Erica Golden has been selected as the first executive director of the groundbreaking Sherry and Alan Leventhal Family Foundation Center for Interfaith Families at the Jewish Federation of Greater New Orleans.
The Center, one of two new Centers of Excellence announced by the Federation in January, will provide a centralized resource and support system for interfaith partnerships and families in Greater New Orleans. According to the latest research from the Pew Center, interfaith marriages now affect 58 percent of the entire Jewish community.
“Our hope is that Jewish interfaith couples and families in New Orleans find a welcoming manner in which to explore their Jewish values and traditions,” said Sherry and Alan Leventhal, in a statement earlier this year announcing the creation of the Center.
“I could not be more thrilled to be returning to New Orleans as the executive director of the Leventhal Center,” said Golden, a 2015 Tulane graduate. “I am eager to join the Jewish Federation, the Leventhals, and the wider community on a mission driven journey that is sure to leave a lasting impact on Jewish New Orleans.”
The other new Center is the Goldring Family Foundation Center for Jewish-Multicultural Affairs, which is headed by Mithun Kamath, and focuses on the Jewish community’s relations with the African-America and Latin-American communities, LGBTQ outreach and multi-faith relations.
The Leventhal Center will formally launch next month. It is supported by a three-year gift from the Sherry and Alan Leventhal Family Foundation. The Center is co-chaired by Teri Hunter and Alex Gershanik, who oversaw a national search for an executive director, drawing over 80 applicants.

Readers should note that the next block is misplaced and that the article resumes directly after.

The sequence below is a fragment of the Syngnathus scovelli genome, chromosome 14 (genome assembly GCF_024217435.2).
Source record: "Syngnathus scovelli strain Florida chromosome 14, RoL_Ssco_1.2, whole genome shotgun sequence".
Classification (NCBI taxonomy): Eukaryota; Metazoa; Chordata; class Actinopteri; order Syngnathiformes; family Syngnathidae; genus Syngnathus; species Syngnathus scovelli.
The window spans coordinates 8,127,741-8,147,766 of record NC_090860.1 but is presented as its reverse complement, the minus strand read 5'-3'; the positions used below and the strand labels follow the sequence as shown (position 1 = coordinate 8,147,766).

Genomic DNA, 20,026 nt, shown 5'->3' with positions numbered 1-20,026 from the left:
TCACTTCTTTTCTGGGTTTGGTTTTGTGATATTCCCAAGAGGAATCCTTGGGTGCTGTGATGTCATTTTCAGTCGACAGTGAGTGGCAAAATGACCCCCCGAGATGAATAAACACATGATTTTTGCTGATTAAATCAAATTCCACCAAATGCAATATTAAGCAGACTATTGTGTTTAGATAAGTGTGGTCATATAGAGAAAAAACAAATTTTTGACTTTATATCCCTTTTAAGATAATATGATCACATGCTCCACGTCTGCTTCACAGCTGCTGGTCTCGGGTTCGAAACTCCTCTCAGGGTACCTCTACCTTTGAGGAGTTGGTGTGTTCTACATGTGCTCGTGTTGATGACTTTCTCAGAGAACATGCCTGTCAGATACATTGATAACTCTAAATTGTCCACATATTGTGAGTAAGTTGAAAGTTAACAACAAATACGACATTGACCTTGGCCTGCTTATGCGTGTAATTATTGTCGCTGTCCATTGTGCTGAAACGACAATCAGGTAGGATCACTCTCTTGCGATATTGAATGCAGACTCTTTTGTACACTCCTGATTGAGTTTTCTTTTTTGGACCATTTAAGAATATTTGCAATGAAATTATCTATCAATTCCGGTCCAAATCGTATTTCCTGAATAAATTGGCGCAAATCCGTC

After earning a double-major bachelor’s degree from Tulane in 2015, Golden earned a master’s degree from Tulane in Behavioral Health Psychology in 2016, followed by a Master’s of Social Work and a Certificate in Jewish Leadership from the University of Michigan.
During her time in New Orleans, Golden worked at Slater Torah Academy, and was actively involved in Chabad at Tulane, Tulane Hillel and Tulane’s Jewish Studies department. She has worked with numerous Jewish community organizations across the country, most recently serving as the youth engagement director at Temple Beth Am in Miami. In that position, Erica worked with hundreds of young congregants and their families, many of whom are interfaith families.
“We could not be more delighted with our good fortune” in bringing Golden back to the city, enthused Hunter. Golden “is warm, genuine, joyful, creative, and motivated. With a background in Jewish education, family programming, social work, and Jewish leadership — and with strong ties to the New Orleans community, Erica is everything we dreamed of when we started imagining who would take the helm of this new center. We’re incredibly grateful to our search committee for their efforts.”
Gershanik emphasized the importance of interfaith support in New Orleans. “The opening of this Center is a watershed event in the history of the Greater New Orleans Jewish community. For generations, members of the New Orleans community have yearned for education and support in navigating the opportunities and the challenges of interfaith relationships. Thanks to the generosity of the Leventhal family, this center will be positioned to provide nurturing and inclusive opportunities for people of all backgrounds to explore and connect to Jewish values, traditions, experiences, holidays, and culture in an open environment.”